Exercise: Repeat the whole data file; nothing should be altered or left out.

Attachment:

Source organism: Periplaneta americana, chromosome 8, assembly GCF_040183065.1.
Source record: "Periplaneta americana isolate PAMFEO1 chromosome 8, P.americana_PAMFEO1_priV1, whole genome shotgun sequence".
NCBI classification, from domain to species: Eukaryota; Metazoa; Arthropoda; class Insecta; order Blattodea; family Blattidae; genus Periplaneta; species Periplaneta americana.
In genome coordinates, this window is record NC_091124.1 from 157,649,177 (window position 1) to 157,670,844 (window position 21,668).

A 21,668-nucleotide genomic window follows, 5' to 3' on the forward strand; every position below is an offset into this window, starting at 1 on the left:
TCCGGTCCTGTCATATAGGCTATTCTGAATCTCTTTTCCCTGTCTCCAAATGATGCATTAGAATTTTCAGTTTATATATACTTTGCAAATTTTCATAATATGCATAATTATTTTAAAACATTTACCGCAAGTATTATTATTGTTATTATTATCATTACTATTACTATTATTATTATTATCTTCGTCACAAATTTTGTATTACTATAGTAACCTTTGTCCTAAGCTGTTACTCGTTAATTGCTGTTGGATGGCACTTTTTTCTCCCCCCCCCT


Source organism: Periplaneta americana, chromosome 8, assembly GCF_040183065.1.
Source record: "Periplaneta americana isolate PAMFEO1 chromosome 8, P.americana_PAMFEO1_priV1, whole genome shotgun sequence".
NCBI classification, from domain to species: Eukaryota; Metazoa; Arthropoda; class Insecta; order Blattodea; family Blattidae; genus Periplaneta; species Periplaneta americana.
In genome coordinates, this window is record NC_091124.1 from 157,649,177 (window position 1) to 157,670,844 (window position 21,668).

A 21,668-nucleotide genomic window follows, 5' to 3' on the forward strand; every position below is an offset into this window, starting at 1 on the left:
TCCGGTCCTGTCATATAGGCTATTCTGAATCTCTTTTCCCTGTCTCCAAATGATGCATTAGAATTTTCAGTTTATATATACTTTGCAAATTTTCATAATATGCATAATTATTTTAAAACATTTACCGCAAGTATTATTATTGTTATTATTATCATTACTATTACTATTATTATTATTATCTTCGTCACAAATTTTGTATTACTATAGTAACCTTTGTCCTAAGCTGTTACTCGTTAATTGCTGTTGGATGGCACTTTTTTCTCCCCCCCCCT